(Reuters) - Tropical Storm Karen gained strength on Tuesday as it barreled towards Puerto Rico and the Virgin Islands nearby, with powerful winds picking up speed and torrential rainfall threatening flash floods and mudslides.
The storm's erratic path veered to the west but was expected to resume a northward tack, the U.S. National Hurricane Center said in a mid-afternoon update. A warning was issued for Puerto Rico and both the U.S. and British Virgin Islands.
Officials on Puerto Rico, a U.S. territory still recovering after being devastated Hurricane Maria two years ago, urged residents to be ready to seek shelter if they live in homes likely to be flooded by the storm.
Karen's centre was approaching Puerto Rico and expected to pass near or over land on Tuesday afternoon before moving into the western Atlantic Ocean, the centre said.
Storm winds intensified to 45-miles-per-hour (72 kph) winds. The weather system was expected to dump 2 to 4 inches (5 to 10 cm) of rain on the island, with some areas getting more than 8 inches (20.3 cm), the NHC said.
Puerto Rico Governor Wanda Vázquez Garced urged residents to use caution and stick to their family emergency plan.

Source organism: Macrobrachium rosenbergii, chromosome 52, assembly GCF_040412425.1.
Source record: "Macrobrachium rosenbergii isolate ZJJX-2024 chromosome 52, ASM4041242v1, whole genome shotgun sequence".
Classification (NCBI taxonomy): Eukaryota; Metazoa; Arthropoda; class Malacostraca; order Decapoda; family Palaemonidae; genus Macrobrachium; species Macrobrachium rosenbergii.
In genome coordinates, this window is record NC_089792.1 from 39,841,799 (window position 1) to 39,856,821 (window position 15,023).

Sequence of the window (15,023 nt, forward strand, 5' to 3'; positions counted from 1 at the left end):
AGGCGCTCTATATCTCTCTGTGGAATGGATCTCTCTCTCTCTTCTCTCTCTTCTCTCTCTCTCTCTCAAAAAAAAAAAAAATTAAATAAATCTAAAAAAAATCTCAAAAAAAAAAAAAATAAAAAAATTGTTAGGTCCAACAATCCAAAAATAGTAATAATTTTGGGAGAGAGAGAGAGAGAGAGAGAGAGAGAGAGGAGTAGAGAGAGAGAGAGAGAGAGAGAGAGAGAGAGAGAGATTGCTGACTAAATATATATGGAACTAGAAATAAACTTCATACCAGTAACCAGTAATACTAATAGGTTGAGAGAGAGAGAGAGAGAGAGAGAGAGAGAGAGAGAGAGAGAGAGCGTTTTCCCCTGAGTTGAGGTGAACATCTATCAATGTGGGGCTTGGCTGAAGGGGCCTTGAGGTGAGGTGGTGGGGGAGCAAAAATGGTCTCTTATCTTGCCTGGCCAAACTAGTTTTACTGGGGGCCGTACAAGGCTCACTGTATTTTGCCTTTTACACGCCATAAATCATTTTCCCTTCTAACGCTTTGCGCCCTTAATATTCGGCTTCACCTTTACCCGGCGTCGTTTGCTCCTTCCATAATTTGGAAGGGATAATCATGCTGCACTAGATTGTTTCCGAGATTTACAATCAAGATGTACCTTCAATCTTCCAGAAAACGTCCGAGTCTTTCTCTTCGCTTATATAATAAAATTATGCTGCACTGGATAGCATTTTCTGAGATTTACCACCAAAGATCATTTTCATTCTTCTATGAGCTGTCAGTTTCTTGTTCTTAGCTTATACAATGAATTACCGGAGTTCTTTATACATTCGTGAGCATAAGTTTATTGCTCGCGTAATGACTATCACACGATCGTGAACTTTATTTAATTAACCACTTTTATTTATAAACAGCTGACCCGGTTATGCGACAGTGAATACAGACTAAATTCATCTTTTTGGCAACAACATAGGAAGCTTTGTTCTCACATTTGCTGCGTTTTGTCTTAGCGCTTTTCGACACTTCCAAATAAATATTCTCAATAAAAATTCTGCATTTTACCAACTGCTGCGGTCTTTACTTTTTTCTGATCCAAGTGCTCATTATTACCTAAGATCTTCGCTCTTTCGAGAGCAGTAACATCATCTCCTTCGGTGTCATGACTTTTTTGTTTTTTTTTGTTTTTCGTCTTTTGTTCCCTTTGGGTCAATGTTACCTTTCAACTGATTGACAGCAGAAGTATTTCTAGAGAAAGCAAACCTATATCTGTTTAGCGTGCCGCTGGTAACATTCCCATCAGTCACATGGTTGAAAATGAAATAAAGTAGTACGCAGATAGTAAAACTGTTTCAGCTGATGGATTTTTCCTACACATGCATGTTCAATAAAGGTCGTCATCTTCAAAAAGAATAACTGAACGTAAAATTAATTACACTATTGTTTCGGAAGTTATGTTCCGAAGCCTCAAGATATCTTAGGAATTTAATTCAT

"It’s important that everyone determine if you live in a vulnerable area and if so you should go to a shelter,” Garced said in a post on Twitter.
Earlier in the week, the storm brought floods and destroyed property on other Caribbean islands, including Trinidad and Tobago, according to video images that showed people using shovels to try and clear mud-covered roadways.
Flash-flood watches and warnings across Puerto Rico said its eastern and southern regions would be the hardest hit, especially the hills and mountainous areas, which faced the risk of serious mudslides and floods.
Karen, the 11th named storm of the 2019 Atlantic hurricane season, formed on Sunday afternoon east of the Lesser Antilles.
Puerto Rico, beset with financial woes and political turmoil, was spared a potential new disaster last month when Hurricane Dorian skirted past it before laying waste to the northern Bahamas.
Two years ago, Puerto Rico was still recovering from Hurricane Irma when it took a direct hit from Hurricane Maria. Some 3,000 people perished in that storm, the deadliest in the island's recorded history.
(Reporting by Rich McKay in Atlanta and Dan Trotta and Barbara Goldberg in New York; Editing by Scott Malone, Bernadette Baum and Cynthia Osterman)
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Updated Date: Sep 25, 2019 02:18:10 IST